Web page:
Kenner, I want to talk to him on comm immediately!"
The teams stopped the methodical combing they were doing and
started looking for the lost crewmen. There were periodic reports over
the comm, all negative, and then Carton felt a lurch that almost send
him off his feet. He got up, looking very scared as a thought occurred
He raced back to the Tidy Sea, with his team close behind.
The door to the Tidy Sea was sealed. Checking the pressure
indicator, Carton knew why.
The ship was no longer docked to the destroyer. It was gone.
They were stranded.
Chapter 8 Desperation
"That's incredibly scary," said Dori. "To be stranded on the ship
with that... thing."
"I am not hampered by emotion, but I do not think I would wish to
be in such a situation either," said 200L.
Croft pointed out the window of the Sky Racer. They could see the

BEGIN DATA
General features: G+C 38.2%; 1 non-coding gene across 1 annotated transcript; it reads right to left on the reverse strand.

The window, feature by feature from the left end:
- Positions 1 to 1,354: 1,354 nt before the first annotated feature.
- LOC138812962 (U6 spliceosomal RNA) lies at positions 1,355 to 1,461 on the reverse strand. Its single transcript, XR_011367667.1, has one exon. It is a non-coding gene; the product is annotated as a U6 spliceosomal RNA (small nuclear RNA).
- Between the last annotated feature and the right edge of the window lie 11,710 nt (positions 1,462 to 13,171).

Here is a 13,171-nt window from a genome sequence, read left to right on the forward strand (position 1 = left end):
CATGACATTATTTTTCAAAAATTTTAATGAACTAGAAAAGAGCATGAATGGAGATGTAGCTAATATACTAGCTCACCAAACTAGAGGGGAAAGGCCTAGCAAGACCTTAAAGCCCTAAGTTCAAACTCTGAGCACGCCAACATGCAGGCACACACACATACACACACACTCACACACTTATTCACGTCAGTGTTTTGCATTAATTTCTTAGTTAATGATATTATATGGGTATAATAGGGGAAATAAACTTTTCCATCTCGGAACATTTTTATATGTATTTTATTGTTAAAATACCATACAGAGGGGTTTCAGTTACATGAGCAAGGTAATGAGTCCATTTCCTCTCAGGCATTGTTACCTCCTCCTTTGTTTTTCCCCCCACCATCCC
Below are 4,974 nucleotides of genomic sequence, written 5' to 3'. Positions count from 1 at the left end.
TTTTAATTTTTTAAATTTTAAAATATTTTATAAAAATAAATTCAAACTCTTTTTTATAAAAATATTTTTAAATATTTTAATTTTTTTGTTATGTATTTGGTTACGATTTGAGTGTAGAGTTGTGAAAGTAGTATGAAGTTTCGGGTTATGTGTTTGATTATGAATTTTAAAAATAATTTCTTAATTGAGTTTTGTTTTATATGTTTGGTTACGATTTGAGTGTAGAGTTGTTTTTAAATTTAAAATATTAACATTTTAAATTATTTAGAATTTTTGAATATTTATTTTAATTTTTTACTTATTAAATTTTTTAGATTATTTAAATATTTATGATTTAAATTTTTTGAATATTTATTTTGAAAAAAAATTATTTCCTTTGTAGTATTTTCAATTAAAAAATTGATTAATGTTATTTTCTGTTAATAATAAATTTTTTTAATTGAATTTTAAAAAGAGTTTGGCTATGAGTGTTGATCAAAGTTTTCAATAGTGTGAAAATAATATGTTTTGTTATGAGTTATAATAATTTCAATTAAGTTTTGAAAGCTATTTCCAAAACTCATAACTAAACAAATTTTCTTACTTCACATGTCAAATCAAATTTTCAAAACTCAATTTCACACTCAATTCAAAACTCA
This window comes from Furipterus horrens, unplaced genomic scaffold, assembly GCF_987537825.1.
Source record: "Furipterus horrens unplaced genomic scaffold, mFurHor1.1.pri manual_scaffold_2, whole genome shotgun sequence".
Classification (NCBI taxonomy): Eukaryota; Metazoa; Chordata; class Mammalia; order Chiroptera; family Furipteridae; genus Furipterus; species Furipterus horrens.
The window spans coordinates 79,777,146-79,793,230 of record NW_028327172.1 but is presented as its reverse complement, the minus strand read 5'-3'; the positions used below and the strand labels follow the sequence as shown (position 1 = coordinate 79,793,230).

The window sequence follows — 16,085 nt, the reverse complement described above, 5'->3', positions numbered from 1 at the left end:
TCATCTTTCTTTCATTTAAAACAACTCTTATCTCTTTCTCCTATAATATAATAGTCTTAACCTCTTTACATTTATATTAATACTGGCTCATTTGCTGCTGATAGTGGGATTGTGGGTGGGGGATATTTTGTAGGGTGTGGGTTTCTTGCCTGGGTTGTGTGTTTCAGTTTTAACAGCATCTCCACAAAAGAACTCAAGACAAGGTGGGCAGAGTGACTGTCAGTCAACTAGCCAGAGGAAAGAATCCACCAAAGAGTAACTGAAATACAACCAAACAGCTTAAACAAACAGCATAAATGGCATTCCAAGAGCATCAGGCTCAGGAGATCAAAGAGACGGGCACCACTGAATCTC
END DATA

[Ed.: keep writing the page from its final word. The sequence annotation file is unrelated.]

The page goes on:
Laklan Nebula ahead. "You soon will be. We're here."
"I have to make some (tweatle tweatle) adjustments to your
scanners, James," said the Meddler Capybara, waddling away into the
"I feel so terribly sorry for those poor crewmembers," said Dori.
"Did any of them survive? Of course, one of them must have survived,
how else would you know this awful story." She looked closely at Croft.
"You were there, weren't you. On the ship, I mean."
"I haven't finished the story," said Croft tightly.
"It sounds like it only gets worse," said Starr.
"All gone," said Carton numbly, staring at the sealed door. His
mind barely registered the absence of the two guards he had placed
here. What had happened to them?
Kenner skidded into the room at full speed; he stopped himself
before running into Carton. "What happened?"
"The ship is gone," said Carton.
"Gone," said Kenner. "Gone. What does that mean?"
"It means someone boarded the ship and undid the docking clamps,"